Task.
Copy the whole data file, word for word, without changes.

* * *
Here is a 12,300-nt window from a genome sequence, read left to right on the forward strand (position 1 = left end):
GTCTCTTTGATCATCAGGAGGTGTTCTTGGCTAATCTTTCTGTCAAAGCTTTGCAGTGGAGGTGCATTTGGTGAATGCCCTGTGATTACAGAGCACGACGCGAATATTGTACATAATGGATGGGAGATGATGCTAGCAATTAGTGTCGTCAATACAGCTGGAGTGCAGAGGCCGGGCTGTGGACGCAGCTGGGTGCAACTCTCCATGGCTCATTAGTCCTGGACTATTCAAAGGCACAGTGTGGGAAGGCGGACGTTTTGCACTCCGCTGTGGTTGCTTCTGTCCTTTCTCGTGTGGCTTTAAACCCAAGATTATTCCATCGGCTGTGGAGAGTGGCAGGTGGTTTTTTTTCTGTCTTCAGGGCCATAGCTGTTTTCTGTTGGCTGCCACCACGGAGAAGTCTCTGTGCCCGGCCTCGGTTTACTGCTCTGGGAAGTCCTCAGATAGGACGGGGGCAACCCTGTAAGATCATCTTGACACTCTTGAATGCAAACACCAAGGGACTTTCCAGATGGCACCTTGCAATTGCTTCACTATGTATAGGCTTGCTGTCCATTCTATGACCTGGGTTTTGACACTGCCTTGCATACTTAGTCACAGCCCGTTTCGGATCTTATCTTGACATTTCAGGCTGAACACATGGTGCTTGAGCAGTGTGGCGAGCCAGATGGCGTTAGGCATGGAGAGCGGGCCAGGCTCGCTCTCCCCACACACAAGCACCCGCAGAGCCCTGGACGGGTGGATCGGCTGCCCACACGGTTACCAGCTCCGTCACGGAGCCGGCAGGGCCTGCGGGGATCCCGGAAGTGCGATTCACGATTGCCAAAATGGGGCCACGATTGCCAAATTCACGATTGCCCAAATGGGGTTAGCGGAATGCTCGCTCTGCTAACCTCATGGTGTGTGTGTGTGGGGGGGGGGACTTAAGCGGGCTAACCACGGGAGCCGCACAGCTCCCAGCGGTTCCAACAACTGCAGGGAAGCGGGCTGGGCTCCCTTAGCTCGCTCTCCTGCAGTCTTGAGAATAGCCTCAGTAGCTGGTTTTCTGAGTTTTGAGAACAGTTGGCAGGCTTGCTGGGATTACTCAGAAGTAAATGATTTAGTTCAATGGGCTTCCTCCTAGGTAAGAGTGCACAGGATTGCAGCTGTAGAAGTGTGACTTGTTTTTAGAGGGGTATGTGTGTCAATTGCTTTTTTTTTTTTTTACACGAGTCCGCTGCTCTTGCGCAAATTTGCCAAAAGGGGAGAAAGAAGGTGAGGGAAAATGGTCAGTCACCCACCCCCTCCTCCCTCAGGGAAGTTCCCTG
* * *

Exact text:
Here is a 12,300-nt window from a genome sequence, read left to right on the forward strand (position 1 = left end):
GTCTCTTTGATCATCAGGAGGTGTTCTTGGCTAATCTTTCTGTCAAAGCTTTGCAGTGGAGGTGCATTTGGTGAATGCCCTGTGATTACAGAGCACGACGCGAATATTGTACATAATGGATGGGAGATGATGCTAGCAATTAGTGTCGTCAATACAGCTGGAGTGCAGAGGCCGGGCTGTGGACGCAGCTGGGTGCAACTCTCCATGGCTCATTAGTCCTGGACTATTCAAAGGCACAGTGTGGGAAGGCGGACGTTTTGCACTCCGCTGTGGTTGCTTCTGTCCTTTCTCGTGTGGCTTTAAACCCAAGATTATTCCATCGGCTGTGGAGAGTGGCAGGTGGTTTTTTTTCTGTCTTCAGGGCCATAGCTGTTTTCTGTTGGCTGCCACCACGGAGAAGTCTCTGTGCCCGGCCTCGGTTTACTGCTCTGGGAAGTCCTCAGATAGGACGGGGGCAACCCTGTAAGATCATCTTGACACTCTTGAATGCAAACACCAAGGGACTTTCCAGATGGCACCTTGCAATTGCTTCACTATGTATAGGCTTGCTGTCCATTCTATGACCTGGGTTTTGACACTGCCTTGCATACTTAGTCACAGCCCGTTTCGGATCTTATCTTGACATTTCAGGCTGAACACATGGTGCTTGAGCAGTGTGGCGAGCCAGATGGCGTTAGGCATGGAGAGCGGGCCAGGCTCGCTCTCCCCACACACAAGCACCCGCAGAGCCCTGGACGGGTGGATCGGCTGCCCACACGGTTACCAGCTCCGTCACGGAGCCGGCAGGGCCTGCGGGGATCCCGGAAGTGCGATTCACGATTGCCAAAATGGGGCCACGATTGCCAAATTCACGATTGCCCAAATGGGGTTAGCGGAATGCTCGCTCTGCTAACCTCATGGTGTGTGTGTGTGGGGGGGGGGACTTAAGCGGGCTAACCACGGGAGCCGCACAGCTCCCAGCGGTTCCAACAACTGCAGGGAAGCGGGCTGGGCTCCCTTAGCTCGCTCTCCTGCAGTCTTGAGAATAGCCTCAGTAGCTGGTTTTCTGAGTTTTGAGAACAGTTGGCAGGCTTGCTGGGATTACTCAGAAGTAAATGATTTAGTTCAATGGGCTTCCTCCTAGGTAAGAGTGCACAGGATTGCAGCTGTAGAAGTGTGACTTGTTTTTAGAGGGGTATGTGTGTCAATTGCTTTTTTTTTTTTTTACACGAGTCCGCTGCTCTTGCGCAAATTTGCCAAAAGGGGAGAAAGAAGGTGAGGGAAAATGGTCAGTCACCCACCCCCTCCTCCCTCAGGGAAGTTCCCTG